The Fascist Disease
"Islamic fascism" is an accurate--and important--term.
12:00 AM, Sep 14, 2006 • By JOSEPH LOCONTE
An American observer, writing in 1939, saw in fascism "a deliberate return to barbarism." The new barbarians share much with their European counterparts: a remorseless savagery, an obsession with blood and death, and a utopian vision of purity and power. If we consider the horrific plot to blow up 10 airliners bound for the United States; the ethnic cleansing of villagers in Sudan; the bombs hidden in Iraqi soccer fields and mosques; the beheadings of schoolgirls in Indonesia; the Lebanese boys, arms outstretched like Hitler Youth as they pledge martyrdom for Hezbollah--do we not see the stigmata of fascism?
It is not only the Bush administration that makes the charge. Stephen Schwartz coined the term Islamofascism and Christopher Hitchens noted the appearance of "fascism with an Islamic face" within days of the 9/11 attacks. Bernard Lewis, has traced the influence of the Nazi party on the Islamist movements in the Middle East. French philosopher Bernard-Henry Levy has employed the phrase to reject the suggestion that "Arab humiliation" somehow justifies Islamist rage: "Arab or Muslim fascism deserves, in my view, to be condemned just like any other fascism." And Farid Ghadry, president of the Reform party of Syria, has taken to task those who "defend these Islamic fascists" and "fail to confront the true attackers of Islam."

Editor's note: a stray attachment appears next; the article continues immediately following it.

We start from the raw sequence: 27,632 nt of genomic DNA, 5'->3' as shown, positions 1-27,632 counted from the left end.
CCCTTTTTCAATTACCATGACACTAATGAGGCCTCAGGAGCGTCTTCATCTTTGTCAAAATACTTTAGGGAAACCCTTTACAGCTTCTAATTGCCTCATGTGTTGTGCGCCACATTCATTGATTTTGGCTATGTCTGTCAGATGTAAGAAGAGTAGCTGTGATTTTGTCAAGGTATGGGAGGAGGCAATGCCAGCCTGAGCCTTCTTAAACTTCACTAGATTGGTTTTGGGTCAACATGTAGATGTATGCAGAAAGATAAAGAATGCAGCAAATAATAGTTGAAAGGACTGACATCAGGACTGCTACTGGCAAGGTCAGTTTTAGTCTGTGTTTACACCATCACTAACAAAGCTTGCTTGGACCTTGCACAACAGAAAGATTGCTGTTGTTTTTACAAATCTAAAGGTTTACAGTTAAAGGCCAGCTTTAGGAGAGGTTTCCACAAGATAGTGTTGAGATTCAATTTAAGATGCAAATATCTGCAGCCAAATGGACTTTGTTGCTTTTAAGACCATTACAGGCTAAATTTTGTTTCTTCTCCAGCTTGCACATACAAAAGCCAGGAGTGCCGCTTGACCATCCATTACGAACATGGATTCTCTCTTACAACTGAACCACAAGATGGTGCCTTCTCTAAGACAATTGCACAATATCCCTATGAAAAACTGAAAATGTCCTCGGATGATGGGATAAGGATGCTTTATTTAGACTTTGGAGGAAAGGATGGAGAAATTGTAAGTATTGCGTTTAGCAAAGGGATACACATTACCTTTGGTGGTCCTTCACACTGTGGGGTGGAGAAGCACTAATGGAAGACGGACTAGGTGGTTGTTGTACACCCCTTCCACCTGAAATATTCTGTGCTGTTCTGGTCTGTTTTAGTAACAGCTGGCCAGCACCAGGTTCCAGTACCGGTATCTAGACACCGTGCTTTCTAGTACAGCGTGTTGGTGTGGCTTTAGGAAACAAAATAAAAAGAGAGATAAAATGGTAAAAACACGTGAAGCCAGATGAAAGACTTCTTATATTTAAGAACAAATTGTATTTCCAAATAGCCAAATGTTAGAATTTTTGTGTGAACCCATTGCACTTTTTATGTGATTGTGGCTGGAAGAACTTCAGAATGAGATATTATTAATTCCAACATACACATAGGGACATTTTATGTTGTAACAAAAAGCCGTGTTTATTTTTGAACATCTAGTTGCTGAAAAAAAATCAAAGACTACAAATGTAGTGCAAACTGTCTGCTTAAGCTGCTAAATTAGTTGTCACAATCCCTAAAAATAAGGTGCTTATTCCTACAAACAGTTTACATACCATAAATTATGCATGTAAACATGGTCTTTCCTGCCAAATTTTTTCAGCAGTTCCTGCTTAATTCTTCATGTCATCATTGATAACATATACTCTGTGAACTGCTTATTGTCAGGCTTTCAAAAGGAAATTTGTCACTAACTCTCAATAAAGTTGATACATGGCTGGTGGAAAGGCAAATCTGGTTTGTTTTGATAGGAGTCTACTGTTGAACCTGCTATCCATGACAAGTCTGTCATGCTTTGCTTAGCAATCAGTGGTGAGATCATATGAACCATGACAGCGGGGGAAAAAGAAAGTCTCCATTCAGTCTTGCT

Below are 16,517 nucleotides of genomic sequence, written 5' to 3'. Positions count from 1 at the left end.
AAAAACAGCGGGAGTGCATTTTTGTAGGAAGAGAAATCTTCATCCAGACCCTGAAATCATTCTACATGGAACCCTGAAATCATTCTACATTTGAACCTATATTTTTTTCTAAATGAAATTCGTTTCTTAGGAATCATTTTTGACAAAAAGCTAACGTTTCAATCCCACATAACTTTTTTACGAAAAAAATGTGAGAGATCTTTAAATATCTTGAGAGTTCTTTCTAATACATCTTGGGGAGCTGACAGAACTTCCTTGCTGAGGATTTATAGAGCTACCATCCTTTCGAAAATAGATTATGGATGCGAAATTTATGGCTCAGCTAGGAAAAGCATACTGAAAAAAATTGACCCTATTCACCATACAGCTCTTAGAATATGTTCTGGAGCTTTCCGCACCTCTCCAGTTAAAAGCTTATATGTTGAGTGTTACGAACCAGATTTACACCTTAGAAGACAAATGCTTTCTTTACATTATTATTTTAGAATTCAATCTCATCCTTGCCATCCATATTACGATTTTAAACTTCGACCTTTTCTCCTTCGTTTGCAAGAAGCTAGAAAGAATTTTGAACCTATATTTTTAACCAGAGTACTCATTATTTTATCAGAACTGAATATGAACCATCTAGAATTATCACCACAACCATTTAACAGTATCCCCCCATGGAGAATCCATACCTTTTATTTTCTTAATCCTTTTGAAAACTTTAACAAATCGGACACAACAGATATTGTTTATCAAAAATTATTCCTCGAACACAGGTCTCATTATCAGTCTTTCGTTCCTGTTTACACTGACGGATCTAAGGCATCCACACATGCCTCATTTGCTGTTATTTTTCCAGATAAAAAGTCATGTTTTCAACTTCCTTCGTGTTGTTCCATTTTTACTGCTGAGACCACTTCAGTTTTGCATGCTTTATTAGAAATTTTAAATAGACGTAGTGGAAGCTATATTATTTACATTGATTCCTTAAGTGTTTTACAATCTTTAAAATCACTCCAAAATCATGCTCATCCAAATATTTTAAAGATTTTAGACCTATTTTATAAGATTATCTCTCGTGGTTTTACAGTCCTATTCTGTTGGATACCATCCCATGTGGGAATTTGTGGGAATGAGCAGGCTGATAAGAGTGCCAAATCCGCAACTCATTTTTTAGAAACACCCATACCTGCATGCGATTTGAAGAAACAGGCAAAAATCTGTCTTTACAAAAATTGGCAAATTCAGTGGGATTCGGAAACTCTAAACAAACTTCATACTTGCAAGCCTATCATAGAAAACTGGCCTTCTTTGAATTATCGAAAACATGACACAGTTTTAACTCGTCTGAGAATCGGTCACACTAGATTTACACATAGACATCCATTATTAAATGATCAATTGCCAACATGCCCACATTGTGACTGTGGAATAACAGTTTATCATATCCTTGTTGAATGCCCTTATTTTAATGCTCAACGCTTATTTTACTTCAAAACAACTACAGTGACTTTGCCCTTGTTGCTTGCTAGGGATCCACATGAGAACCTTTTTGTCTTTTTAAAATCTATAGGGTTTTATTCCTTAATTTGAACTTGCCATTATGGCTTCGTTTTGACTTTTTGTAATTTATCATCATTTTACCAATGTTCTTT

Muslims surely dishonor their religion by excusing the extremists--as Islamic groups here and in the United Kingdom have done--with complaints about U.S. and British foreign policy. Like the Christian fascism of an earlier era, the Islamic variety cannot be defeated by compromise and accommodation. It must be met, and condemned, head on. "The cause which is at stake in this war is our own cause," wrote Karl Barth as Great Britain lay under siege, "and we Christians first and foremost must make our own the anxieties, the hardships and the hopes this war demands of all men."
Joseph Loconte is a Distinguished Visiting Professor at Pepperdine University's School of Public Policy and a senior fellow at the Ethics and Public Policy Center. His latest book is The End of Illusions: Religious Leaders Confront Hitler's Gathering Storm.